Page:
The decision to bypass dinner rewarded me with a dull headache and general feeling of unease I hadn’t experienced in a while. Luckily, the hangover was mild, and easily enough to remedy with some breakfast and strong coffee. I had an early morning breakfast commitment, where I unfortunately had to spend time with my loathed boss and coworker.
As it turns out, I was in much better shape than either of them, who clearly continued to booze it up long after I left. My boss looked like hell warmed over and barely spoke as he passed by. My colleague was not much better. I chatted with some of the other people at my table, who were interested in getting the industry exam I had taken a few years before. They were pleasant enough, considering the hour and the giant silent room. I left shortly after finishing my cold bagel for the equally cold embrace of the frigid auditorium for the morning’s sessions.
Entering the large auditorium, I noticed the conference schedule was all out of order, the keynote not happening until much later, which seemed weird to me. I had always thought the keynote was supposed to be first. The sessions were good though, demonstrating whether people really understand the documents they sign to enter research studies. Not surprisingly, even after 30 years of effort, people still don’t understand.
The afternoon sessions went quickly enough, and soon I was on my merry way to the hotel room to prepare for the evening’s activities. I had arranged to meet up with my brother and his girlfriend and my husband’s step-brother-in-law (yes, I know it’s complicated), so I was much more excited to see them than the previous obligation to eat dinner with my coworkers.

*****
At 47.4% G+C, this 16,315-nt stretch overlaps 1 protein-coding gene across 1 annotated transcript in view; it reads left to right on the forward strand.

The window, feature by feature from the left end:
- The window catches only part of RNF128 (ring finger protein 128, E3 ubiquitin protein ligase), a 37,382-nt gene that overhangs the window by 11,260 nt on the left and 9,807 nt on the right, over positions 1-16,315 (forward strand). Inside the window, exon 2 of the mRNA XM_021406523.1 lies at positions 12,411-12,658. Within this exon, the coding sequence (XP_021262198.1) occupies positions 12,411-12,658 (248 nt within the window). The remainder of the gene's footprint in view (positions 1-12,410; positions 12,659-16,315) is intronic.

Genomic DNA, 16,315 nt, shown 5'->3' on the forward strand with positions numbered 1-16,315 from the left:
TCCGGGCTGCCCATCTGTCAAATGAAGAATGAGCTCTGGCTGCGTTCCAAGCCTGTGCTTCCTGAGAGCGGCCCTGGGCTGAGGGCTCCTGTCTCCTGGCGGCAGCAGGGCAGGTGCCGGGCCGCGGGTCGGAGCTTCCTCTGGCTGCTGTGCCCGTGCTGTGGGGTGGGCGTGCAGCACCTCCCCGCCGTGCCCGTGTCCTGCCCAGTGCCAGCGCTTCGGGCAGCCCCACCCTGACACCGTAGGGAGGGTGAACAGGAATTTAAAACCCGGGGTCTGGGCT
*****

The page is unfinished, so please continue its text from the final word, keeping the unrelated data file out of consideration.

Dinner was great, and really helpful for me, emotionally. I get really depressed when I travel alone, and it’s easy to let the negativity get the better of me. We had an awesome time catching up, although the later part of the meal focused around complaining about family. My brother informed me that things at home were getting worse. His girlfriend recounted how my mother (with whom they are currently staying until they can save up for a new place) is boozing it up long into the night. She said the other night, she had heard my mother getting another drink of boxed wine at 3:00 a.m, the telltale shuffling, dumping of ice cubes into the same green dimpled glass, the sound of her wrangling the box in the quiet night.
My brother said that every interaction with my mother is full of negativity and badgering for money. It made me so sad to hear it, but it reinforced my decision to keep her from my life. This would be the same if she were in my life. When his girlfriend said that my mother constantly harasses her about giving her the grandchild she so desires, I winced, knowing the damage I was doing by keeping this secret.
Fortunately, the sadness passed as we changed subjects. By the time everyone left, we were all in good spirits, although a bit more aware of how time passes and how little we see each other. The distance between us is more palpable every time I see them, and I feel so badly that they must absorb the negativity that my mother spews forth. I know I got off easy, by comparison.
Afterward, I sat alone on the bed in my room, trying not to let the new (but not surprising) information get me down. Luckily, someone had checked into the room next to mine and was making just enough noise to irritate me to distraction. I’ve never had this happen before, but each time they moved on their bed (not to do anything gross from what I could hear), they actually shook my wall and bed frame. It was so weird. After a while, it became too much for me to deal with and I hopped over to the other double. For once, getting the less desirable room set up actually worked in my favor. I settled in and tried to sleep.